What social media posts that you've seen have really affected you?
A strong feeling when seeing or hearing about someone gain a qualification or get a promotion may mean that you value success, or achievement, or self-development, or may be linked to money: the prospect of a higher wage, more comfortable living, opportunities that come with more money.
A feeling of jealousy when seeing someone's post about an amazing adventure they've been on may mean fun, adventure, or trying new things is a strong value to you, and a good indication that you may need to get planning your next adventure.
Are there recurring themes of things that make you angry or upset in the news? Maybe it highlights a value of justice and fairness, or it could be truth and a fair representation of the story.
It could be that stories of kindness, generosity or openness move you.
Who are your heroes? Why are they an inspiration to you? What about them do you like? What do they do/have they done that you think is important?
I heard someone on the radio speaking about The Spice Girls and what an important role they had for women; this never stood out to me. However, Mother Teressa, as someone who helped the poor by serving them in a very sacrificial way, did. Feminism was never a big thing for me; helping those who are suffering and less fortunate was, and still is. Both are worthy values, but one meant far more to me than the other.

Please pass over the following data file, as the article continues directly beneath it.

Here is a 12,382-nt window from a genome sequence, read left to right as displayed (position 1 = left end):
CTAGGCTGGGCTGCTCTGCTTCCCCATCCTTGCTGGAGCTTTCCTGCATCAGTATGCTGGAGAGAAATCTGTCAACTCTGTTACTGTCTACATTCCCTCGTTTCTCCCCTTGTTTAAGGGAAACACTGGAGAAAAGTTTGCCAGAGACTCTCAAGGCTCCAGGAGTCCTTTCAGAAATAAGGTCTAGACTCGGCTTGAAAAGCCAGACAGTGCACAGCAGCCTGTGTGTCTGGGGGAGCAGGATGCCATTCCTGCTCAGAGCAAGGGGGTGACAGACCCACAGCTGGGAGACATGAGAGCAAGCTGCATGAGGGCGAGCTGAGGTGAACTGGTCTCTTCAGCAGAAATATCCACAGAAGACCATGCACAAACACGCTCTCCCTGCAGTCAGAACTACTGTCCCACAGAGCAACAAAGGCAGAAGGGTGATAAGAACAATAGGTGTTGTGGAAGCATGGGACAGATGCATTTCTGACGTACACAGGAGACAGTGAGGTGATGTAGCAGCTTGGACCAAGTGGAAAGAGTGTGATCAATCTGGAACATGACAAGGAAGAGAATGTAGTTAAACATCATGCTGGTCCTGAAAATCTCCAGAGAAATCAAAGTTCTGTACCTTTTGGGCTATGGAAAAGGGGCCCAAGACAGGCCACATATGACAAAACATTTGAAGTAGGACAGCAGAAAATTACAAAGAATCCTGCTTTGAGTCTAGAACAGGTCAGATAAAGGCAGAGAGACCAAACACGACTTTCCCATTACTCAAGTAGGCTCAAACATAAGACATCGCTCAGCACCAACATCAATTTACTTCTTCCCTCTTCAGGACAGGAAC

Why are they your friends? What do you like about them? What type of things do you do together? How real are you with each other? Which friends can you be most yourself with and why? What need do they meet in you? What do you do for them? What do you have in common?
I think my friends either tend to be good at some of the things I value: being kind, thoughtful, fun, etc. or we have something in common, sharing something that means a lot to both of us, for example our parenting journey.
People you don't like
Can you think of someone you don't like? Do you know what it is you don't like about them?
Maybe you find them boring. This may be an indication you value adventure, or self-development, or a particular interest which they don't share.
If it's because they are judgmental maybe you value acceptance, compassion or seeing the bigger picture.
In a relationship
What attracted you to them? What brought you together? What keeps you together?